How Dangerous Is Fire Extinguisher Powder?

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How Dangerous Is Fire Extinguisher Powder

Fire extinguishers are generally looked upon as being a safety device, so not many people think about the potential dangers they hold. As with anything you bring into a home or workplace, it’s important to fully understand the devices used.

While fire extinguisher powder is non-toxic, it is not entirely safe. The chemicals used are considered appropriate for home use, but you should take precautions to avoid touching or inhaling too much of the powder.

Is Fire Extinguisher Powder Dangerous?

After a fire, the residue left by a fire extinguisher needs to be cleaned up. Many areas do not permit phosphates or sulfates to be added to the water table. Since the vast majority of fire extinguishers contain ammonium phosphate and/or ammonium sulfate, you need to be careful about cleaning up.

The chemicals can irritate skin, so use gloves and avoid inhaling by using a dust mask. You should be able to simply sweep or vacuum the residue up and then don’t forget to get a fire extinguisher inspection, recharge, or buy a new one.

Dangers of Consuming Fire Extinguisher Powder

Despite being non-toxic, you shouldn’t try to eat the powder that comes from a fire extinguisher. If you do eat some of the powder, it could cause your throat to become sore and red and may even cause some stomach upset, but this would require quite a bit of powder.

You should rinse any dishes or food that has been covered, but if you do get a little on your plate, don’t worry. It won’t hurt you in small amounts and is quite safe to deal with.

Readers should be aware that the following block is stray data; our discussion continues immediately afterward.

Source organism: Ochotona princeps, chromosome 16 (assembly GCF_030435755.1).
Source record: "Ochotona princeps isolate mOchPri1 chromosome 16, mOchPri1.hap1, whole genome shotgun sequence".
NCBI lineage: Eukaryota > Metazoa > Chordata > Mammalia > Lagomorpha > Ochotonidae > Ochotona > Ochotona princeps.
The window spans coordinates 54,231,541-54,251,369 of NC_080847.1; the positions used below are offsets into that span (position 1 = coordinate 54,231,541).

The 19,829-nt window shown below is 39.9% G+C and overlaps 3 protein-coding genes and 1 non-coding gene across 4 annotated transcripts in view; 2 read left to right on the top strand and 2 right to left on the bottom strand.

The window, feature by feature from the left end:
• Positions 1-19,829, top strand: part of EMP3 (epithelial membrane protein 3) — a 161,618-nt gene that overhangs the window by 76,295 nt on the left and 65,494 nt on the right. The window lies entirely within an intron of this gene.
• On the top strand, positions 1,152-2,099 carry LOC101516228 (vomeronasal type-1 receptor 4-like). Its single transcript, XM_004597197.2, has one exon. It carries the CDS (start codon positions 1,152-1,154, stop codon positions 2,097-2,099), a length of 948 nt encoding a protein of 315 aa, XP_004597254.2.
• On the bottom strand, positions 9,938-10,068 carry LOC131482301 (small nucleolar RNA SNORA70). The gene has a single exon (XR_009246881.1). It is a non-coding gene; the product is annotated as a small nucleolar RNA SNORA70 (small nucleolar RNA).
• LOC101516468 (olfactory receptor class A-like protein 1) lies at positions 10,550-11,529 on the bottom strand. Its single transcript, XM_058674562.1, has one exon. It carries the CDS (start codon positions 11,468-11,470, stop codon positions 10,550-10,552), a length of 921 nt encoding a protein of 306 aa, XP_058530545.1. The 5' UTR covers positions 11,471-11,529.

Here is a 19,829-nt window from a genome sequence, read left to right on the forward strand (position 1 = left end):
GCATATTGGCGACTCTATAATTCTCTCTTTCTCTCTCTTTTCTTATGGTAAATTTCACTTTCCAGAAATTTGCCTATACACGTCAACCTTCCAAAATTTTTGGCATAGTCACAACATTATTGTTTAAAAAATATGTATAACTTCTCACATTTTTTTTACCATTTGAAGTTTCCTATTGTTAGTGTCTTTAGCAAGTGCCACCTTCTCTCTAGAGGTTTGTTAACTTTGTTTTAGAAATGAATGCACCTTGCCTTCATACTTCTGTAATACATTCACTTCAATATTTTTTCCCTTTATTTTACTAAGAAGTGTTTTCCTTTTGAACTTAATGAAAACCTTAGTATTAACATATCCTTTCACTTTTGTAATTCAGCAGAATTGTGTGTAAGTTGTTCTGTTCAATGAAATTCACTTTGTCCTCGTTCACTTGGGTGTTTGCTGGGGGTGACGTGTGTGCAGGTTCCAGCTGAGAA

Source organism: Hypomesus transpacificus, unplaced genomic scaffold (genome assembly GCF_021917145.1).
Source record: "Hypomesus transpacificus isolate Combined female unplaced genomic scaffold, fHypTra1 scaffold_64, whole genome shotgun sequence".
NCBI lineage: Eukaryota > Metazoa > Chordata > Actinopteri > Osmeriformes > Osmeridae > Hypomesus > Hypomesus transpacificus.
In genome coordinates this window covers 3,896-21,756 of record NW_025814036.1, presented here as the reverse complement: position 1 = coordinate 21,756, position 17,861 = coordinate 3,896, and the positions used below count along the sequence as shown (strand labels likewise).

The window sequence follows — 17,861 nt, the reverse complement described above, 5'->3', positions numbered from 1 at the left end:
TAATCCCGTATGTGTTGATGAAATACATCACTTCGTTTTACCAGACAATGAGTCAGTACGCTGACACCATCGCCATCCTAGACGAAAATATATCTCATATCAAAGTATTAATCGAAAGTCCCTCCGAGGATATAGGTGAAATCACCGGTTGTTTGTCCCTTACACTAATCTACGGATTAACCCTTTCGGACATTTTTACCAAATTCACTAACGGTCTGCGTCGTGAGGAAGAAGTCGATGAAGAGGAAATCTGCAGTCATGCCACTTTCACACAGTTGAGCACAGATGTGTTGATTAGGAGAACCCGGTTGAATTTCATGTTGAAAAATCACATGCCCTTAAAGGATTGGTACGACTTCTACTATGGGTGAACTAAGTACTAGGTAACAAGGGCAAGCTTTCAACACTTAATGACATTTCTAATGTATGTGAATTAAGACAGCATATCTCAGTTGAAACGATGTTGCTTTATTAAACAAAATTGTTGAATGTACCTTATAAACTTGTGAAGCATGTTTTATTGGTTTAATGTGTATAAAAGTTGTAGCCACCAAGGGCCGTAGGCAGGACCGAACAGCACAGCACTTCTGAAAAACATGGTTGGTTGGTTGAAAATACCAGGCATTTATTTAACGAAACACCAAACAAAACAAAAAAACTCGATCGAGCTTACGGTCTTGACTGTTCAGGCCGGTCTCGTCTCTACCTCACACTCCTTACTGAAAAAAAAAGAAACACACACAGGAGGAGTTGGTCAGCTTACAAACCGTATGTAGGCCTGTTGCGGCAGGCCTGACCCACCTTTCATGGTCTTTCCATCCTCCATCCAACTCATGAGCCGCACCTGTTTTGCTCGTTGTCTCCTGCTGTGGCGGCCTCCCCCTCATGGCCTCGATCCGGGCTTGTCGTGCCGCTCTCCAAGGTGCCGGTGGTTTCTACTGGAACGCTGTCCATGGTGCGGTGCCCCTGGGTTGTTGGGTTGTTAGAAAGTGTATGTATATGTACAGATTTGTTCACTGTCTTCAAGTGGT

Dangers of Inhaling Fire Extinguisher Powder

Inhalation is one of the biggest dangers with fire extinguisher powder. It is very irritating to mucous membranes and may cause difficulties with breathing if inhaled in large enough quantities. Usually, in a small fire situation where you would be using one of the commonly seen extinguishers, there would not be enough dust to be breathed in.

However, if it does happen, you should go to the hospital. The dust may coat your lungs on the inside, which can prevent oxygen from reaching the rest of the body.

Not all fire extinguisher powders are the same. They must be non-toxic in order to be safe for home and car use, but keep in mind that the powder may be irritating to skin and eyes. Avoid inhaling and certainly stay away from ingesting quantities of the powder.

If you are in doubt as to the dangers, go ahead and call your local poison control or ER. They can advise you on what to do in any given situation.

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